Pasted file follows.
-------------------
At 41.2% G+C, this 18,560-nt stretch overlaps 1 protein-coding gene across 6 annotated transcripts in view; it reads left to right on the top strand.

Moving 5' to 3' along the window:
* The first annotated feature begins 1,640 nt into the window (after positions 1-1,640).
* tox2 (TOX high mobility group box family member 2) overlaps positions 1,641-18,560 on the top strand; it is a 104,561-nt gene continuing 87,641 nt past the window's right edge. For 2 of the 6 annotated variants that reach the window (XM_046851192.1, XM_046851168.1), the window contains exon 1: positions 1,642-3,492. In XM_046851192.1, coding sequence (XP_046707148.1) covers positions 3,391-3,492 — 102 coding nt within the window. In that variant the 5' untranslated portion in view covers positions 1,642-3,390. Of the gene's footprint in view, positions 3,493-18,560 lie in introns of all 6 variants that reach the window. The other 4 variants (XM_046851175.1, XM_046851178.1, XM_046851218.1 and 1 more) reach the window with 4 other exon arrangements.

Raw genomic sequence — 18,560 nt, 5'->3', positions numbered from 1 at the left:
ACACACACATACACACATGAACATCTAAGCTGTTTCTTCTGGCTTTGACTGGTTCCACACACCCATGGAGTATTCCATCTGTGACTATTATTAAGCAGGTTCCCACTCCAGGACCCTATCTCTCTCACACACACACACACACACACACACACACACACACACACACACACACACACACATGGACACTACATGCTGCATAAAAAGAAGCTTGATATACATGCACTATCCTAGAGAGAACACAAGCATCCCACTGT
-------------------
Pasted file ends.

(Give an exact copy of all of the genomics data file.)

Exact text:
At 41.2% G+C, this 18,560-nt stretch overlaps 1 protein-coding gene across 6 annotated transcripts in view; it reads left to right on the top strand.

Moving 5' to 3' along the window:
* The first annotated feature begins 1,640 nt into the window (after positions 1-1,640).
* tox2 (TOX high mobility group box family member 2) overlaps positions 1,641-18,560 on the top strand; it is a 104,561-nt gene continuing 87,641 nt past the window's right edge. For 2 of the 6 annotated variants that reach the window (XM_046851192.1, XM_046851168.1), the window contains exon 1: positions 1,642-3,492. In XM_046851192.1, coding sequence (XP_046707148.1) covers positions 3,391-3,492 — 102 coding nt within the window. In that variant the 5' untranslated portion in view covers positions 1,642-3,390. Of the gene's footprint in view, positions 3,493-18,560 lie in introns of all 6 variants that reach the window. The other 4 variants (XM_046851175.1, XM_046851178.1, XM_046851218.1 and 1 more) reach the window with 4 other exon arrangements.

Raw genomic sequence — 18,560 nt, 5'->3', positions numbered from 1 at the left:
ACACACACATACACACATGAACATCTAAGCTGTTTCTTCTGGCTTTGACTGGTTCCACACACCCATGGAGTATTCCATCTGTGACTATTATTAAGCAGGTTCCCACTCCAGGACCCTATCTCTCTCACACACACACACACACACACACACACACACACACACACACACACACACACACATGGACACTACATGCTGCATAAAAAGAAGCTTGATATACATGCACTATCCTAGAGAGAACACAAGCATCCCACTGT